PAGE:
HUAIROU, China (AP) _ In the muddy, spartan surroundings of a small town in China, the world women's movement may have been transformed.

In the past 10 days, more than 25,000 women came together at Huairou from every continent, trading ideas, exchanging e-mail addresses, finding allies for their causes in the unlikeliest places.

During nine full days of seminars and workshops, American women were exposed to the horrors of women being killed in Algeria. Korean feminists learned about how American campuses combat sexual harassment. American Indians compared notes with Australian aborigines on claiming land rights.

Now, as more and more of these women plug into the Internet, they are poised to form truly global pressure groups, which in turn means more effective lobbying of national governments and the United Nations.

``I don't think the world will ever be the same again,'' said Brownie Ledbetter, an activist from Little Rock, Ark. ``Here we have women networking from all over the world, across incredible barriers. And with faxes and the Internet, it will grow even more.''

That Israelis and Palestinians could attend workshops without waging shouting matches; that black and white South Africans could discuss the pros and cons of unmarried motherhood; that Russian and American women could talk about the career-or-family dilemma _ all these were reminders of how much the world has changed since the last such conference in 1985.

The 1985 conference, in Nairobi, was attended by delegates representing 300 non-governmental organizations recognized by the United Nations. At Huairou there were more than 3,000.

It was the United Nations that drew them to Huairou by holding the Fourth World Conference of Women in Beijing. Many came specifically to lobby the world body. Others in Huairou felt the U.N. meeting, an hour's drive away, was the sideshow.

``I think the outcome of the U.N. conference will be sweet nothing,'' said Dr. Hema Goonatilake, a Sri Lankan gender studies expert. ``The real action is here, sharing and learning, forming networks.''

The sheer enormity of the gathering makes its lessons difficult to assess so soon.

For many, it was a moving, sometimes wrenching experience. Poignant images, sad and happy, tumble from a reporter's notebook:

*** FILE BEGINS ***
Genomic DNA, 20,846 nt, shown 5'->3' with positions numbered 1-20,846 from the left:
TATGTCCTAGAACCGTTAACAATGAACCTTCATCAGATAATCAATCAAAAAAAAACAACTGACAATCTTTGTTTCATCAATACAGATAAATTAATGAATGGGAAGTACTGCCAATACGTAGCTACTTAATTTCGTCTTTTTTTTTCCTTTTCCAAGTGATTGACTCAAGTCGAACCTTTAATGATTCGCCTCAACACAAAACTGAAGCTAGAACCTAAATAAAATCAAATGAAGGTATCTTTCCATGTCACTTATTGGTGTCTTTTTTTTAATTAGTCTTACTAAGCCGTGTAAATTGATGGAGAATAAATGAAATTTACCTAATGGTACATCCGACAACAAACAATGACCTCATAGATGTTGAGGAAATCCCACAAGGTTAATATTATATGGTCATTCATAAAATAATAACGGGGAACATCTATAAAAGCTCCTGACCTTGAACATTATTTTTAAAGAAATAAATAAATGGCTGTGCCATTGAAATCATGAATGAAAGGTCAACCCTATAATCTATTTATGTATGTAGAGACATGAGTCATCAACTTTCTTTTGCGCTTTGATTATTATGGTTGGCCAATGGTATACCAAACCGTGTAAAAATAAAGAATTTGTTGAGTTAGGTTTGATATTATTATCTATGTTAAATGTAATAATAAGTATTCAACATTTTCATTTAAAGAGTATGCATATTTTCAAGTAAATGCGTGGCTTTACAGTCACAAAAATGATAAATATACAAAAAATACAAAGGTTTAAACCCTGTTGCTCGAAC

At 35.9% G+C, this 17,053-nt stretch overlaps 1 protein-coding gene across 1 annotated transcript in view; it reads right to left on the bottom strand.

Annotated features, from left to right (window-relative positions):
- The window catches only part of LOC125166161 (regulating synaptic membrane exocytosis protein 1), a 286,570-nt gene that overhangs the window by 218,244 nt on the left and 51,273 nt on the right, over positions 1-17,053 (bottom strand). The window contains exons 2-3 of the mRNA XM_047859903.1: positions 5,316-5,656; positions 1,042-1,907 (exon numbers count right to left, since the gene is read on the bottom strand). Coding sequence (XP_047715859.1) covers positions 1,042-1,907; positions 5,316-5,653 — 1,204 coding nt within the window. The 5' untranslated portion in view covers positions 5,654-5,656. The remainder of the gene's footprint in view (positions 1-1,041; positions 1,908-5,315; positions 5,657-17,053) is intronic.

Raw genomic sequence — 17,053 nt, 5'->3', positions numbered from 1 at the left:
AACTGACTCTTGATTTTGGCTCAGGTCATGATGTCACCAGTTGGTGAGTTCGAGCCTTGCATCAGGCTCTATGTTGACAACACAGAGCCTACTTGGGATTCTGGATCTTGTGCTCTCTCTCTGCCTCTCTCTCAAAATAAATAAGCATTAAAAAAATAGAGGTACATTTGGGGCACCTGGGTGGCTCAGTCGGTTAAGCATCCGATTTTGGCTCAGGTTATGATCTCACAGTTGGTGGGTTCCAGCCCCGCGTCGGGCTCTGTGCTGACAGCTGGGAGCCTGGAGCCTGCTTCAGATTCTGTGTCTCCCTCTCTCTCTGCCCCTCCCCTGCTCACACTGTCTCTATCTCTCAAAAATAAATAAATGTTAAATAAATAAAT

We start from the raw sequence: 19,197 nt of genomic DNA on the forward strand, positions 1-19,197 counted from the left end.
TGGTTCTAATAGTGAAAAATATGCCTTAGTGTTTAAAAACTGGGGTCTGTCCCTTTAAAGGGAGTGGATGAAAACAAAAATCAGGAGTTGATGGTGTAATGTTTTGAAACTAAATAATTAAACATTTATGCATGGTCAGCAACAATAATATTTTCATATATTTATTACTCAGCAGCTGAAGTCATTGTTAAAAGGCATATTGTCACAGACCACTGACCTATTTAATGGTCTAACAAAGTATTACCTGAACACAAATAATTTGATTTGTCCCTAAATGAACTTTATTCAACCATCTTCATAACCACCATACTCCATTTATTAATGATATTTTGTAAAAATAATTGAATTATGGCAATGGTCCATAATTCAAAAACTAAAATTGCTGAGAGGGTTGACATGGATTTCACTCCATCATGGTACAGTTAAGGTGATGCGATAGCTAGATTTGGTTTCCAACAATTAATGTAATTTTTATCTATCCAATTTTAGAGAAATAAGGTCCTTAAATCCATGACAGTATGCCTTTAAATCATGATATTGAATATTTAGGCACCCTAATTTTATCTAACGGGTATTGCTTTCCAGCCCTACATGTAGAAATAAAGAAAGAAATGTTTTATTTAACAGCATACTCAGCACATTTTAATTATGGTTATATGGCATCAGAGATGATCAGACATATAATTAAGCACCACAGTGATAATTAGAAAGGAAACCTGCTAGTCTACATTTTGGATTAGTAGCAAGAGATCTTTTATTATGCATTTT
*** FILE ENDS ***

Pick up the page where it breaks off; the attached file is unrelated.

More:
_As a workshop on birth control broke up, black and white women from South Africa suddenly erupted into a joyous Zulu folk song called ``Honor the name of the woman.''

_At a seminar on Algeria, a woman burst into tears. She had just been told that a close woman friend had been slain by Islamic militants back home. Another woman took her in her arms.

_At the women-in-politics discussion, the moderator asked how many of the 100 women in the audience had run for office. No hands were raised. How many had worked on a political campaign? Almost every hand went up.

_Winding up a seminar, Chinese and American architects joined arms and sang ``Auld Lang Syne.'' The older Chinese had learned the archaic English lyrics from missionaries in pre-Communist times.

Questioned at random, every woman described an idea she picked up from someone else.

Judi Fortuin heard a Nigerian gynecologist describe a survey he conducted in his country on abortion and society's attitudes to it. She immediately resolved to do the same when she got home to South Africa. ``I was very excited,'' she said.

Elizabeth Sinclair, an American working for the Body Shop chain of stores, learned about connecting the Internet through ham radio operators to villages that have no phone lines. She plans to suggest her company donate computers to Third World women's groups that cannot afford them.

She said it was vital for non-governmental groups to keep in touch electronically. ``There are groups in different countries doing the same work who've never heard of each other. They can't wait another five years for the next conference.''

Jelica, who withheld her surname, met Asian lesbians and discovered they were more organized than in her native Serbia. ``We found that others have built a skyscraper while we're still building the first step.''

From Filipino lesbians she learned how to compile a directory of lesbian-friendly services _ dentists, doctors, repairmen.

Women like Jelica, and Sandi Gonzales, an American Indian, and Parvin Samadzadeh, an Iranian exile in Toronto, begged and borrowed to pay the air fare to China. Samadzadeh came to campaign against Islamic fundamentalism. Gonzales wanted to meet other aboriginals.

``I came here feeling tired of struggling and fighting for 20 years, and I really needed some new energy,'' said Gonzales. Finding kindred spirits from across the globe ``has given me a tremendous amount of energy to go back and continue the struggle.''

Catherine Powell, an American, watched a Canadian woman demonstrate a Brazilian technique for teaching economics to lay people. ``It was an incredible demystification of the subject, and I as a lawyer would like to use the same technique to teach the law.''

Linda Julien, a Canadian lawyer, said she found that her problems pale in comparison with some women.

``It hit me the hardest when I heard an Ethiopian woman stand up and say she was irritated at how much attention was being paid to lesbian rights while there were women who were just trying to survive. ... I mean, here we are talking about getting more women into parliament, and they are struggling just to stay alive.''